On this date, November 27, a decade ago, Tiger Woods performed a manoeuvre in his car that turned out to be so calamitous it made the capers of the Wacky Races resemble a dignified cortege at a state funeral.

It was, without doubt, the worst drive of Tiger’s career. In the wee small hours of that fateful day in 2009, Woods clattered his SUV into a fire hydrant outside his Florida home in the quiet, exclusive, gated estate of Isleworth.

The damage to Woods’ motor cost about £5000. The damage to his reputation could have bankrupted the insurance industry.

Rather like water spewing from one of those aforementioned fire thingymebobs, the aftermath of the collision between Tiger and said hydrant provided the catalyst for the eruption of an unrelenting torrent of sordid stories and tawdry tales that just about led to flood warnings being issued by the Florida Met Office.

The events of that night, which one assumes will not be getting the 10th anniversary treatment in the Woods household today, precipitated the most spectacular downfall in sporting history.


In the days leading up to that seismic stooshie, reports were being circulated about Woods’ extra-curricular activities and lurid liaisons with a variety of mistresses.

“Although I understand there is curiosity, the many false, unfounded and malicious rumours that are currently circulating about my family and me are irresponsible,” Woods, or least his panicked PR advisers, wrote on his website at the time.

Not long after that, and against a tsunami of juicy revelations and saucy allegations, Woods appeared on television to deliver a jaw-dropping mea culpa that was so excruciating even the cameraman that was filming it had his hands over his eyes.

“I have let my family down and I regret those transgressions with all of my heart,” said a sombre Woods during this very public show of humiliating contrition. “I am not without faults and I am far short of perfect.”

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In the decade since, Tiger lost his wife, his sponsors and his dignity. Woods has endured multiple surgeries and a host of aborted comebacks.

In some quarters, his struggles were almost met with great glee from those who felt he deserved every ounce of turmoil. He has plumbed the kind of depths you’d tend to need a bathysphere to reach yet, through it all, there remained an astonishing level of defiance.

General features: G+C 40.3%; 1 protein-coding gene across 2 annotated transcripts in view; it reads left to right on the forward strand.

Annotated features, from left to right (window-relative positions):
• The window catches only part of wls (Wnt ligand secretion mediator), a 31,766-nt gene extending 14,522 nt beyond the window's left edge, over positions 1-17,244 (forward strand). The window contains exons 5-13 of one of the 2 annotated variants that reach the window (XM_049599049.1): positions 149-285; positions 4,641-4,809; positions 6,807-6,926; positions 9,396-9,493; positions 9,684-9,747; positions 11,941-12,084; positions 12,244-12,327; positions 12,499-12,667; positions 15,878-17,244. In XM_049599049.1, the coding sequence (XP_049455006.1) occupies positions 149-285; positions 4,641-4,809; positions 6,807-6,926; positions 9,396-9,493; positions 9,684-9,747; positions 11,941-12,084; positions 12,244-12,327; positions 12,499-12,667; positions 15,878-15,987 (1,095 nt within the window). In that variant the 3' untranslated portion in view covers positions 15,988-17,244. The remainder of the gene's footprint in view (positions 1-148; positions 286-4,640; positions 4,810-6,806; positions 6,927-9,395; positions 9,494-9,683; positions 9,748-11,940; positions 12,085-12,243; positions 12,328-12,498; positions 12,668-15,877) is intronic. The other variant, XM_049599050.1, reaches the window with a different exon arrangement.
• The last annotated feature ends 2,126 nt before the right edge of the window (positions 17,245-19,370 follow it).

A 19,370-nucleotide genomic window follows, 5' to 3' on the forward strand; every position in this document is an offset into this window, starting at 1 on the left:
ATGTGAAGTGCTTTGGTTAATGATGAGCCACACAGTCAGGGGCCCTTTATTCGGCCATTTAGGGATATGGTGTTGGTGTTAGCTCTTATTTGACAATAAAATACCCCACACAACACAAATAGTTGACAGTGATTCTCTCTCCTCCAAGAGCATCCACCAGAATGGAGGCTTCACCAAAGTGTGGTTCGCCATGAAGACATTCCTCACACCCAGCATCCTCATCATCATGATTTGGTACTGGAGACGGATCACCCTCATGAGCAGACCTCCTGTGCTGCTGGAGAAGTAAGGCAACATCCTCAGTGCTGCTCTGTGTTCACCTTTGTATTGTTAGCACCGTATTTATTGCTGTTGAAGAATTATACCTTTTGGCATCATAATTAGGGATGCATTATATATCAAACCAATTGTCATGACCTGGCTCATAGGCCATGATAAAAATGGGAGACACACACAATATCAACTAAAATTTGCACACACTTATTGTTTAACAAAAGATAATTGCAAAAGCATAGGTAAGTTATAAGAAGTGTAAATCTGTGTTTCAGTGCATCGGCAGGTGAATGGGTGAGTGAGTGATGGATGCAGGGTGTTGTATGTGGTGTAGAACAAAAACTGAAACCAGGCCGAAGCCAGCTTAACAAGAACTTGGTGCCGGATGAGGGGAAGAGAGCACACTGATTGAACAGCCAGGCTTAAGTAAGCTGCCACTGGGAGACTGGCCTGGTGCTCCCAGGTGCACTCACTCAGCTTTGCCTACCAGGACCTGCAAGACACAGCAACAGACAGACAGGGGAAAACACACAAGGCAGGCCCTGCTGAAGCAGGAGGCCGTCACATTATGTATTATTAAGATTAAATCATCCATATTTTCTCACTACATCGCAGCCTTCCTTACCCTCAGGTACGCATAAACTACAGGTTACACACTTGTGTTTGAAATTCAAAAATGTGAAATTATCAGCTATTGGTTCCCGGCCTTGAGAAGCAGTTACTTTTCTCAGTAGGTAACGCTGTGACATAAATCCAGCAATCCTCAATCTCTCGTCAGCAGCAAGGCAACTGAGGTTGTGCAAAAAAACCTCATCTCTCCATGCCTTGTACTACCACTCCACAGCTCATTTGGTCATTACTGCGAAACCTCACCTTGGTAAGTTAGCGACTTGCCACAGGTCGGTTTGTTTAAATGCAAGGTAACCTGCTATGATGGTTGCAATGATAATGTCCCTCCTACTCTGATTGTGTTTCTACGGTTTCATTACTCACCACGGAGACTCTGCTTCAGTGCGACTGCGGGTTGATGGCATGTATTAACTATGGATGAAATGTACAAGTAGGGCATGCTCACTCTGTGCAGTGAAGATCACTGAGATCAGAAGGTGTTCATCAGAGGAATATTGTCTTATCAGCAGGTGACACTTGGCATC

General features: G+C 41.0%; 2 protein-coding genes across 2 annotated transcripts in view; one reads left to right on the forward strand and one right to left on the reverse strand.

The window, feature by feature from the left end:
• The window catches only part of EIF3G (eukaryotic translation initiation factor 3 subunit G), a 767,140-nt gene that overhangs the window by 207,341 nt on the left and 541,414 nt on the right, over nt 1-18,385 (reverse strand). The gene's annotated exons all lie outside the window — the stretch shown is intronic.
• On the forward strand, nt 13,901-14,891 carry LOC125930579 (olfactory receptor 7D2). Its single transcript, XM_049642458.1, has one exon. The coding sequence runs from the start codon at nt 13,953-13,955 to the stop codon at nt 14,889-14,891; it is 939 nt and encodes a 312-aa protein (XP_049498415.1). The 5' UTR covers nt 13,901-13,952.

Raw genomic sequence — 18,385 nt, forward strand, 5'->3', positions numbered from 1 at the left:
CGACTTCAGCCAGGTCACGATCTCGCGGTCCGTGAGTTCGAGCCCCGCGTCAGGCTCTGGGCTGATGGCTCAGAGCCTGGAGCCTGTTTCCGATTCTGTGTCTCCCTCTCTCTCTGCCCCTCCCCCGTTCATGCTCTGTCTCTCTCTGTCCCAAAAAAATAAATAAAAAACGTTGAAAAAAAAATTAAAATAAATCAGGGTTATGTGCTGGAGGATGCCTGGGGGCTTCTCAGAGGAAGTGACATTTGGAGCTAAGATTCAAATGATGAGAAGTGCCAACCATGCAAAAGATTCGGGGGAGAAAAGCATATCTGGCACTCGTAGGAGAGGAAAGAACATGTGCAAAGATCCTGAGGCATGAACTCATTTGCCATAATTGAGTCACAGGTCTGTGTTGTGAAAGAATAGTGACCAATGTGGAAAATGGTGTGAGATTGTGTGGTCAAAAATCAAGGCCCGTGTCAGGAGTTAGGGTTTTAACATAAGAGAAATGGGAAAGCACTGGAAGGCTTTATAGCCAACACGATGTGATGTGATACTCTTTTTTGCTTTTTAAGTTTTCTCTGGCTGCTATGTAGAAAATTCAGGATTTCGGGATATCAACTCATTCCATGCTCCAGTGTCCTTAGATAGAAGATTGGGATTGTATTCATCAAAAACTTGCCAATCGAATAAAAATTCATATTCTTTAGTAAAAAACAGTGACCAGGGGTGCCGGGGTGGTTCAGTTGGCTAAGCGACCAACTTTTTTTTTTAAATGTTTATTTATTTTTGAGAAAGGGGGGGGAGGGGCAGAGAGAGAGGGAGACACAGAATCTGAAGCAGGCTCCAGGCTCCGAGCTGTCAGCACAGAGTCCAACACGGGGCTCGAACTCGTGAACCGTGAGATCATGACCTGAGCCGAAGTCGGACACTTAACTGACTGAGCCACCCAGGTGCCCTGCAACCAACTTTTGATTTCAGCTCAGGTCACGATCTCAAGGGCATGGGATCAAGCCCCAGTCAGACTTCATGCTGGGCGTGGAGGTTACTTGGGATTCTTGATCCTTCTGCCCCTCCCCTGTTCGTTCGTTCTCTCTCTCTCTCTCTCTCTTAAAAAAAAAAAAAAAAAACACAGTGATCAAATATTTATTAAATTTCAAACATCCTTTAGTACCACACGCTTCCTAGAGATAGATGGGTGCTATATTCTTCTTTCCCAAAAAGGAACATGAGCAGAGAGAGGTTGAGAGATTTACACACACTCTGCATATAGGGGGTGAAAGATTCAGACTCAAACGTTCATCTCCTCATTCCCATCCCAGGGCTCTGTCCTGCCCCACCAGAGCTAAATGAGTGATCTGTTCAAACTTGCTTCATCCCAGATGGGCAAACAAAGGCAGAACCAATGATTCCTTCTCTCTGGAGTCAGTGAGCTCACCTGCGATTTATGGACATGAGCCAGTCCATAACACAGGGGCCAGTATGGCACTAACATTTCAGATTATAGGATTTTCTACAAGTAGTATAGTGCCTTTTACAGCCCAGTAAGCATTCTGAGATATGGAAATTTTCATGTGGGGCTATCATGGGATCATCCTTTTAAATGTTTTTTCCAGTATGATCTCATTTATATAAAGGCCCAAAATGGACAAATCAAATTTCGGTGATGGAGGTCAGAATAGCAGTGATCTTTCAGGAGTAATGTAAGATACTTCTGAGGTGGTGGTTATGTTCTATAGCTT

Woods’ victory in April’s Masters, the 15th major win of his career which took him to within three of Jack Nicklaus’s record haul of 18, completed a remarkable redemption As comebacks go, his recovery has probably led to Lazarus taking voluntary redundancy.

A flawed man? Well, we know that. But Woods still belongs in a very small club of genuine icons who transcend sport.


Golf takes on a fresh identity and claims a broader interest when Woods is part of the narrative. That hasn’t changed over 20 years.

A decade ago, Woods was immersed in the infidelity scandal that tossed his image out with the wheelie bins.

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From the grim reaches of personal, professional and physical despair, which saw him hirpling away from events, sliding to 1,119th in the world and having his bloated features captured in a police mugshot following a DUI arrest, Woods has been resurrected.

Through it all, the prospect of competitive golf, however fanciful it seemed to sceptical onlookers, continued to sustain Woods. He retained a deep, unwavering motivation, a remarkable trait given all the ravages.

Not so long ago, Woods was as broken as the fire hydrant he dunted 10 years ago. Now, as he continues to hunt more majors, the Tiger may yet break new golfing ground.